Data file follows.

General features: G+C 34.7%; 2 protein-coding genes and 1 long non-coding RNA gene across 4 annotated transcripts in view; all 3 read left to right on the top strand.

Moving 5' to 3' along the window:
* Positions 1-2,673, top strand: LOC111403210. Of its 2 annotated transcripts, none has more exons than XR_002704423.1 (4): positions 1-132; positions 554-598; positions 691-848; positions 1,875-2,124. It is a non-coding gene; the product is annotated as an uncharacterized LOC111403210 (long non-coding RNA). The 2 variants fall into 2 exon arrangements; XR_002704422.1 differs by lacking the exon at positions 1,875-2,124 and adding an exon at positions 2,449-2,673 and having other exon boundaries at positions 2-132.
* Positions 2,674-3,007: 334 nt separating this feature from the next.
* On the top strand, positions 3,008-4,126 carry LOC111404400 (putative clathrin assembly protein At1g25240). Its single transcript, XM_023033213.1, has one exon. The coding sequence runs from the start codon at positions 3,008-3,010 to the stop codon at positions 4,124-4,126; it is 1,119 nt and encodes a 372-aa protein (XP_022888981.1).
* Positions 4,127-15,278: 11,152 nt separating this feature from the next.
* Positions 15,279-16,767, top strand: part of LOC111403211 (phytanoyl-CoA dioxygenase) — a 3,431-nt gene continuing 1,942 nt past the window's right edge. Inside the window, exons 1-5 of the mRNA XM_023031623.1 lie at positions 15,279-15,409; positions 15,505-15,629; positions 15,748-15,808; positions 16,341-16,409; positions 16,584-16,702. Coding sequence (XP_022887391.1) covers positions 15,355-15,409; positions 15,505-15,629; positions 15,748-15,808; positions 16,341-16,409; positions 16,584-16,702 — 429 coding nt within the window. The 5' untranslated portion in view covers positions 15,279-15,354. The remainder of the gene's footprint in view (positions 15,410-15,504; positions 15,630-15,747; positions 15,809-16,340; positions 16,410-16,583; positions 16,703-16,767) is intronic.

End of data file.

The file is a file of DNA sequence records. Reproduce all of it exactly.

General features: G+C 34.7%; 2 protein-coding genes and 1 long non-coding RNA gene across 4 annotated transcripts in view; all 3 read left to right on the top strand.

Moving 5' to 3' along the window:
* Positions 1-2,673, top strand: LOC111403210. Of its 2 annotated transcripts, none has more exons than XR_002704423.1 (4): positions 1-132; positions 554-598; positions 691-848; positions 1,875-2,124. It is a non-coding gene; the product is annotated as an uncharacterized LOC111403210 (long non-coding RNA). The 2 variants fall into 2 exon arrangements; XR_002704422.1 differs by lacking the exon at positions 1,875-2,124 and adding an exon at positions 2,449-2,673 and having other exon boundaries at positions 2-132.
* Positions 2,674-3,007: 334 nt separating this feature from the next.
* On the top strand, positions 3,008-4,126 carry LOC111404400 (putative clathrin assembly protein At1g25240). Its single transcript, XM_023033213.1, has one exon. The coding sequence runs from the start codon at positions 3,008-3,010 to the stop codon at positions 4,124-4,126; it is 1,119 nt and encodes a 372-aa protein (XP_022888981.1).
* Positions 4,127-15,278: 11,152 nt separating this feature from the next.
* Positions 15,279-16,767, top strand: part of LOC111403211 (phytanoyl-CoA dioxygenase) — a 3,431-nt gene continuing 1,942 nt past the window's right edge. Inside the window, exons 1-5 of the mRNA XM_023031623.1 lie at positions 15,279-15,409; positions 15,505-15,629; positions 15,748-15,808; positions 16,341-16,409; positions 16,584-16,702. Coding sequence (XP_022887391.1) covers positions 15,355-15,409; positions 15,505-15,629; positions 15,748-15,808; positions 16,341-16,409; positions 16,584-16,702 — 429 coding nt within the window. The 5' untranslated portion in view covers positions 15,279-15,354. The remainder of the gene's footprint in view (positions 15,410-15,504; positions 15,630-15,747; positions 15,809-16,340; positions 16,410-16,583; positions 16,703-16,767) is intronic.